Legacy of the Gold Rush:
An Administrative History of Klondike Gold Rush National Historical Park
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In accordance with the dictates of NPS-28 (the agency's Cultural Resource Management Guideline), an administrative history

describes how a park was conceived and established and how it has been managed to the present day. The park's legislative history and important issues in planning, land acquisition, development, public relations, and other topics of ongoing management concern are emphasized.

This study has endeavored to fulfill those goals as they apply to Klondike Gold Rush National Historical Park. This park, which was authorized by Congress in a bill signed by President Gerald Ford on June 30, 1976, is composed of four separate units: three units located in and around Skagway, Alaska, and one unit located within the Pioneer Square Historic District in downtown Seattle, Washington. All four units witnessed a flurry of historical activity during the 1897-1899 Klondike Gold Rush period.

This park has several special characteristics which pertain to it. A number of parks, for example, are located in more than one state, and several parks are also composed of more than one distinct unit. But no park has one unit that is so distant from the others. Because of that separation, NPS officials decided shortly after the park's authorization that two superintendents, as well as two administrative staffs, would be necessary. Another factor that makes the park a relative rarity is the location of the park's Skagway unit in the midst of Skagway's business district. This fact has made the NPS, for better or worse, a major influence in Skagway's economic and political life. The park's location along the Canadian border, and the necessity to act in concert with Canadian authorities from time to time, is another aspect of park operations that Klondike shares with few other NPS units.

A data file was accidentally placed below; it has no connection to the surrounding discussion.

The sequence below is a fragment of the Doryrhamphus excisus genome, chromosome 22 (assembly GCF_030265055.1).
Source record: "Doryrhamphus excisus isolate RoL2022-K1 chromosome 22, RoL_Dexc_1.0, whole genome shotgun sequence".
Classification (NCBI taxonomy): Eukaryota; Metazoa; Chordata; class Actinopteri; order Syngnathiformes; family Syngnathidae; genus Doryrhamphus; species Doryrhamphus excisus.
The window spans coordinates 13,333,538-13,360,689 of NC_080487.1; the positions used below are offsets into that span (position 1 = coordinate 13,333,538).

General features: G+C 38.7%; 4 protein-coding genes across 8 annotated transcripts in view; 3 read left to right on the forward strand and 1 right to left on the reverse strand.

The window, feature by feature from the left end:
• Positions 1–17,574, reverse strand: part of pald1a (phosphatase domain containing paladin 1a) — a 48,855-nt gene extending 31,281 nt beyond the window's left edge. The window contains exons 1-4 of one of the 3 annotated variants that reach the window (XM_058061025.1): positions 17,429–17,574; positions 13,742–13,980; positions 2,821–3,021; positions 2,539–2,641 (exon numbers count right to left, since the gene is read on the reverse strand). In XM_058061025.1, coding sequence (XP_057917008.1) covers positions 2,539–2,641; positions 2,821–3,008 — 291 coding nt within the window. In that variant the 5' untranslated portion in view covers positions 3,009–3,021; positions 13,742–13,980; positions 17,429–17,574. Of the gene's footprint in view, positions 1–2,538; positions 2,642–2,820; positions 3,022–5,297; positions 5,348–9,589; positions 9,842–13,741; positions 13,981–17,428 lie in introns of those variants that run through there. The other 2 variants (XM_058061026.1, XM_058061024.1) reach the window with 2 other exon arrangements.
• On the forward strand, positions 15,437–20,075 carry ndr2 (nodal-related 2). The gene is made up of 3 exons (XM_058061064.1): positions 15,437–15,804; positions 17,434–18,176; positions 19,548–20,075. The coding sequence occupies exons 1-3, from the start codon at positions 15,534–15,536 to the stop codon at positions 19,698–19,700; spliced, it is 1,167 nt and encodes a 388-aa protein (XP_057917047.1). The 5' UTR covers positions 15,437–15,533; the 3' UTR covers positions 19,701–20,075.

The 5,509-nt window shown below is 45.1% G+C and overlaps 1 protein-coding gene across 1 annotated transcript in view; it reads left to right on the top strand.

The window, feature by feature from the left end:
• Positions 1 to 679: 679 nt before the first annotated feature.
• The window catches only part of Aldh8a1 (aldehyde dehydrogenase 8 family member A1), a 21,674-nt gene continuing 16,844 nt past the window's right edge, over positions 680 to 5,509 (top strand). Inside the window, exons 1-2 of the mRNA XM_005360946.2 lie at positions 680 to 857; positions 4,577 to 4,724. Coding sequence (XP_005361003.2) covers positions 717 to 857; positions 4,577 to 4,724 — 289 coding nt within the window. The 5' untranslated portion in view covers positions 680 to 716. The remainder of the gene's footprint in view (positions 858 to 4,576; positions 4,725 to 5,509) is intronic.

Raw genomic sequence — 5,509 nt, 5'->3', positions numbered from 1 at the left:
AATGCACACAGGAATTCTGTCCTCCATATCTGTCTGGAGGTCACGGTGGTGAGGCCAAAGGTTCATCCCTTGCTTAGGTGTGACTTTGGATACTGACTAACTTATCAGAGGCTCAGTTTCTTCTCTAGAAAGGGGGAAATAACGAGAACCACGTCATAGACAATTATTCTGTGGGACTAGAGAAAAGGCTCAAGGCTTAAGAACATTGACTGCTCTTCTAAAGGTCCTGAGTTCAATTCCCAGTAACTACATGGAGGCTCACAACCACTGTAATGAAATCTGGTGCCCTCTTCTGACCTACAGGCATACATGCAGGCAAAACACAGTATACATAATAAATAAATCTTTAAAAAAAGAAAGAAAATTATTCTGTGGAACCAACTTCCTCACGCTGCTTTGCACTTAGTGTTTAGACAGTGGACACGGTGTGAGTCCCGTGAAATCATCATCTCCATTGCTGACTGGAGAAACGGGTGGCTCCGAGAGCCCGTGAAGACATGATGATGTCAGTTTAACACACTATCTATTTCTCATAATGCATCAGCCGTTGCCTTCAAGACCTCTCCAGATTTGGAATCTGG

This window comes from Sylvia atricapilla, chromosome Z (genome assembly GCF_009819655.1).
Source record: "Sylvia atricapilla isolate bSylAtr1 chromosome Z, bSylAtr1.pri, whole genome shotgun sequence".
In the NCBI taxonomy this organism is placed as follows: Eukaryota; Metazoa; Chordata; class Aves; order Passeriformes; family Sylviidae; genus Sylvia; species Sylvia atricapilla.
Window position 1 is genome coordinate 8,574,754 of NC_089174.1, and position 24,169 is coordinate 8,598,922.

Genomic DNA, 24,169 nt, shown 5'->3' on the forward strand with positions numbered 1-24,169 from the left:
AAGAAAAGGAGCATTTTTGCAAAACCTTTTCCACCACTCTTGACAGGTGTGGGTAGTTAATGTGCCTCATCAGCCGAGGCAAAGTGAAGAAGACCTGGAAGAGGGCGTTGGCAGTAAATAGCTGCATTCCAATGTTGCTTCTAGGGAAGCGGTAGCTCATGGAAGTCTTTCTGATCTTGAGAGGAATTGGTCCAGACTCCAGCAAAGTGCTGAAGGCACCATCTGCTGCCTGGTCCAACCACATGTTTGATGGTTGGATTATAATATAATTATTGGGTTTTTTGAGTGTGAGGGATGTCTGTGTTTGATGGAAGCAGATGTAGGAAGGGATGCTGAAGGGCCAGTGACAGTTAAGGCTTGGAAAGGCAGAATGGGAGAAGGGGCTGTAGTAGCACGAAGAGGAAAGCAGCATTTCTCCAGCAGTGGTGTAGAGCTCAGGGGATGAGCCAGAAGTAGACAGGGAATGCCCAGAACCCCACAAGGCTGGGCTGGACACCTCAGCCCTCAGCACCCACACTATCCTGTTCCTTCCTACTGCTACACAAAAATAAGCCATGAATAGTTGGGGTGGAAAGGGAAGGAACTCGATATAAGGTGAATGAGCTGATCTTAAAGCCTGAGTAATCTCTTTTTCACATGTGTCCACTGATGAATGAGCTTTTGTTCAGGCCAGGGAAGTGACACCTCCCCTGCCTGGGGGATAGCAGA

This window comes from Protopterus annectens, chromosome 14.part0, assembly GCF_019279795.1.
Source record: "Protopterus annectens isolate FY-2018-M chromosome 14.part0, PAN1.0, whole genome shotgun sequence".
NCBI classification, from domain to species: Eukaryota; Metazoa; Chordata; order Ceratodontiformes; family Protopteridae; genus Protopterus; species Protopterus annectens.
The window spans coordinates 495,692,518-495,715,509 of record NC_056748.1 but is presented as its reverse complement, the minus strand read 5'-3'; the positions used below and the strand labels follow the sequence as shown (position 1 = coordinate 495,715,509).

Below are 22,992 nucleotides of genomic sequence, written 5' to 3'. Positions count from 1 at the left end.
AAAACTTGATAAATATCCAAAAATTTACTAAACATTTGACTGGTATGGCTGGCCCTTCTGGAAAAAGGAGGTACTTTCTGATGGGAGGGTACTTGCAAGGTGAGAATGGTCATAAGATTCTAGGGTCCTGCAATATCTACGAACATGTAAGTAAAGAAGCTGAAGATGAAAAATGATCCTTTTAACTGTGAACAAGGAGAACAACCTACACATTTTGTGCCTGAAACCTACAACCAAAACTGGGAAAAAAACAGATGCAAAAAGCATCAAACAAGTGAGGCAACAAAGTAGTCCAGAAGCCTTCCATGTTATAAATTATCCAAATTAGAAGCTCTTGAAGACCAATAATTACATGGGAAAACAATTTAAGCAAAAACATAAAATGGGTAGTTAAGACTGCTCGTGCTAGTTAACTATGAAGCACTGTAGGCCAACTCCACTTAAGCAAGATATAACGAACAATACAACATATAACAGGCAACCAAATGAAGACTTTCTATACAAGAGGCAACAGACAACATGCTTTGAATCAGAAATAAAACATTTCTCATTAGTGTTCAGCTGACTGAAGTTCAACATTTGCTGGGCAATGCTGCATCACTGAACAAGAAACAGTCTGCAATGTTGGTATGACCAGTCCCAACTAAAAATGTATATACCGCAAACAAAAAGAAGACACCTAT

Because of the park's specialized characteristics, this study has been organized both temporally and spatially. The first four chapters, which describe administrative affairs prior to park authorization, have been organized chronologically. Chapter 1 gives a brief synopsis of the Klondike Gold Rush, with particular attention paid to existing park resources. Chapter 2 covers the long, relatively quiet decades between the gold rush period and 1960. Chapter 3 encompasses the 1960s, when the state, the Federal Government, and the Yukon government all commenced efforts to protect and interpret the resources that remained from the gold rush period. Chapter 4 is primarily concerned with the political and legislative activity during the 1970s that preceded President Ford's signing of the Klondike park bill. Except for brief portions of chapters 1 and 4, the first four chapters deal with events in Skagway and vicinity, both on the U.S. and Canadian sides of the border.

Chapters 5 through 10, which also focus on the Alaska units, have been organized on a geographical basis. Chapter 5, an overview chapter, describes the early days of park administration; in addition, it provides information on issues (such as staff growth, land acquisition, and planning efforts) that concern more than one of the Alaska units. Chapters 6 and 7 provide a chronology of the agency's actions in the Skagway Historic District; Chapter 6 is concerned with the building rehabilitation program, while Chapter 7 discusses NPS's relationship with the City of Skagway and other issues unrelated to its historic buildings. Chapters 8 and 9 discuss administrative issues in the Chilkoot Trail Unit; Chapter 8 focuses on issues in the Dyea area, while Chapter 9 looks at activities in the Chilkoot Trail corridor. Chapter 10 discusses the White Pass Trail Unit.

A chronological format is once again used in chapters 11 and 12, which deal with the Seattle unit. Chapter 11 discusses the planning process which preceded the opening of the visitor center in June 1979, while Chapter 12 is concerned with the operations of the center since then.

The process of researching and writing this administrative history has been long and somewhat convoluted. Work began in the fall of 1987, when Denver Service Center historian Frank Williss was given the job. Williss wrote a task directive and was provided a budget. He was not, however, able to devote time to the project. As a result, Alaska Regional Historian Kate Lidfors asked Sandra Faulkner and William Hanable to work on it. Between June 1988 and September 1989, Faulkner and Hanable traveled to Denver, Skagway, Seattle and to other points in the Puget Sound region. They did so in order to interview personnel that had played a key role in park administration. Neither, however, was able to begin writing the administrative history. The project lay on the shelf until the fall of 1993, when the present author was asked to complete it. The report was completed in draft form in June 1995. Because of the year-long delay in preparing the final report, information in this report on park-related events that occurred during the last fourteen months is incomplete.